In Kesennuma

AVARIO BABUSHKA

The ocean has always been an important part of the city of Kesennuma. On the east coast of Japan, it is one of the country’s largest fishing ports. It was my first time there. Ku had visited about 4 years ago, not too long after the tsunami, and he said that very little changed. The city is in a state of repair, but the damage in immense, and progress is slow. Still, the people of Kesennuma choose to stay there, to “stay with the ocean”, because it’s their home.The ocean has always been an important part of the city of Kesennuma. On the east coast of Japan, it is one of the country’s largest fishing ports. It was my first time there. Ku had visited about 4 years ago, not too long after the tsunami, and he said that very little changed. The city is in a state of repair, but the damage in immense, and progress is slow. Still, the people of Kesennuma choose to stay there, to “stay with the ocean”, because it’s their home.

Then we visited the primary school on Oshima, the small island a familiar ferry-ride from the main city. And of course it was different from my our own primary school on Waiheke. The characters on the chalkboard are different—but when we sat with the children, and talked with them, and made origami, it felt so familiar, and I began to see how much the children there are the same as my own classmates were on Waiheke. How they learned the recorder as we reluctantly did in our own classes. And the two girls quietly whispering between themselves about what would be the best way to present a leaving card. And even though most of my own conversation with the children had been translated, and I had not understood most of what they were saying, being with those children made me realise how similar these two islands are—surrounded by the same ocean. And when I realised that, it became easier to grasp what the people of Kesennuma and Oshima had been through, and imagine what it might have been like if an event like that had occurred in my own so similar hometown and affected my own so similar classmates.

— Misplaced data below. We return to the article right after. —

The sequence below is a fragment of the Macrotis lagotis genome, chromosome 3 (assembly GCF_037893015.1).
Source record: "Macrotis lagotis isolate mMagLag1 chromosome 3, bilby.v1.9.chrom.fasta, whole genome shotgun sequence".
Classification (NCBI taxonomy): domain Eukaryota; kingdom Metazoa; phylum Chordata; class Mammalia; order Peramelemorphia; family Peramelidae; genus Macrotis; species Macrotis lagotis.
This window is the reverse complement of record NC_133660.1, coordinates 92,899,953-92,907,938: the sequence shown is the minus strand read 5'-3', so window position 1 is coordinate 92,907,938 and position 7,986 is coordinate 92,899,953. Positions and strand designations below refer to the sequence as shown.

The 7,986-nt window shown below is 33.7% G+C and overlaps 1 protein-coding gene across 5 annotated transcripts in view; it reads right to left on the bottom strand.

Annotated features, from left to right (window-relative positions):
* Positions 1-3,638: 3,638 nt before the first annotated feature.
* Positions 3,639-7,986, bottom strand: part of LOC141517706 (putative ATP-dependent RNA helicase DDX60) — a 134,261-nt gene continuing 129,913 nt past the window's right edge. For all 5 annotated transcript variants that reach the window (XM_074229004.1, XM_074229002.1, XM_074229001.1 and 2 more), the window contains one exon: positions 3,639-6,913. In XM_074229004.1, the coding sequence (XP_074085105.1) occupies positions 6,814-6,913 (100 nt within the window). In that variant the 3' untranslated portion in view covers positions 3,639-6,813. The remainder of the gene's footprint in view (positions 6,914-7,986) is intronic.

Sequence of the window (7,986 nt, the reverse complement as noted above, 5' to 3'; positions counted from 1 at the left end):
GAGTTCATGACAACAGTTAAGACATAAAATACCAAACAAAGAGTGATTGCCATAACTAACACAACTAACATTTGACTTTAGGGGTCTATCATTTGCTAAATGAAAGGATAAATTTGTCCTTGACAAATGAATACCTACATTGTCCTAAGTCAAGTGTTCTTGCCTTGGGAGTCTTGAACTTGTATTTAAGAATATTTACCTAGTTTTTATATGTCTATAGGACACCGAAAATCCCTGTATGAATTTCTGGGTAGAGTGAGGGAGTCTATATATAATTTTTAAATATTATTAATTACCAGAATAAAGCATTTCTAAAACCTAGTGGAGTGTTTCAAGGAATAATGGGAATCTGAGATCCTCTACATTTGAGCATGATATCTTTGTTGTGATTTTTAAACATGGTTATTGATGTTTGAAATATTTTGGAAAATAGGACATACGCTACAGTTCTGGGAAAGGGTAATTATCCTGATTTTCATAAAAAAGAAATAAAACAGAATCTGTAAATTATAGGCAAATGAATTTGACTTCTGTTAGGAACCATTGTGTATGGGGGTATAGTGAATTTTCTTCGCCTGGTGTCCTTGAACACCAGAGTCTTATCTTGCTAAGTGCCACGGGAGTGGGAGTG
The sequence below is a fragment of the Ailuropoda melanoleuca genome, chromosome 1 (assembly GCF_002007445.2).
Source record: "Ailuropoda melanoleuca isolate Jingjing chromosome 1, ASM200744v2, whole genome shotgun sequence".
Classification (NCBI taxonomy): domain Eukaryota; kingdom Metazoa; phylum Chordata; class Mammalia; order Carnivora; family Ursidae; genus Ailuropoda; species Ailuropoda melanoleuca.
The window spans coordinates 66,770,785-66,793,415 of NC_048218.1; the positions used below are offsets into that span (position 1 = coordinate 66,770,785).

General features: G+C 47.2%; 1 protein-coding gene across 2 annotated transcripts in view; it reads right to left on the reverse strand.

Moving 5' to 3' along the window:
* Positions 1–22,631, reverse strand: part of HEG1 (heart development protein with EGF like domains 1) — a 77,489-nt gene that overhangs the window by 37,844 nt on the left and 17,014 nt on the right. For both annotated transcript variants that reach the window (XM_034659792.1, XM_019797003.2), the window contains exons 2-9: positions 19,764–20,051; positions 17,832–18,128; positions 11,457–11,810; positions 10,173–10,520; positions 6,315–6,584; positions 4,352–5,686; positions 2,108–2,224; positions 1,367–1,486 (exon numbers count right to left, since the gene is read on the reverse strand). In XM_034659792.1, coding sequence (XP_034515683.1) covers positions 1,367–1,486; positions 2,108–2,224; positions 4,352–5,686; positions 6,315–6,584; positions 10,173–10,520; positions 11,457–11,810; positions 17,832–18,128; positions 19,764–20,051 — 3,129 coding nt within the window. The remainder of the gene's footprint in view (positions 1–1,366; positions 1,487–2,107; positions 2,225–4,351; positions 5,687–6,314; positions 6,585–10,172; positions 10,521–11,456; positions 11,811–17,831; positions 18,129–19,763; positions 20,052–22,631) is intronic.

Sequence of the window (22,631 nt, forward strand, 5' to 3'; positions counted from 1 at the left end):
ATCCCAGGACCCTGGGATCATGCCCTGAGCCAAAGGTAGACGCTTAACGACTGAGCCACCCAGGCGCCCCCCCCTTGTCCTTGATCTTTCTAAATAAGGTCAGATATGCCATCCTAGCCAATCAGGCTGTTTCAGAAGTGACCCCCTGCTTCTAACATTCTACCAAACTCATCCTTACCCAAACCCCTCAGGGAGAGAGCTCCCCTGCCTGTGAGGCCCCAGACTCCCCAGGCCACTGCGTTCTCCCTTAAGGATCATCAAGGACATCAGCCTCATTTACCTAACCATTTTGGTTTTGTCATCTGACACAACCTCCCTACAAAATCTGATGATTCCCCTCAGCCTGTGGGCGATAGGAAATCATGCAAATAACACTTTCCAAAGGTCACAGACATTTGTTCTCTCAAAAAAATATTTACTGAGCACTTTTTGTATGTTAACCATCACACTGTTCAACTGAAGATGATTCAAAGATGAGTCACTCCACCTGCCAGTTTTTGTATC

The city of Kesennuma is now, slowly, raising again. Ku and I met some fantastic people there, people who are truly excited for the future of their city, and people who are incredibly grateful for the support they have received from other parts of the world. One of the main differences since Ku’s last visit is that Kesennuma’s huge fish market is once again thriving—and their fresh sashimi is delicious! Kesennuma is rebuilding, and will continue its long relationship with the ocean, which washed away so much of their city but never drowned their community, and now once again continues to support it.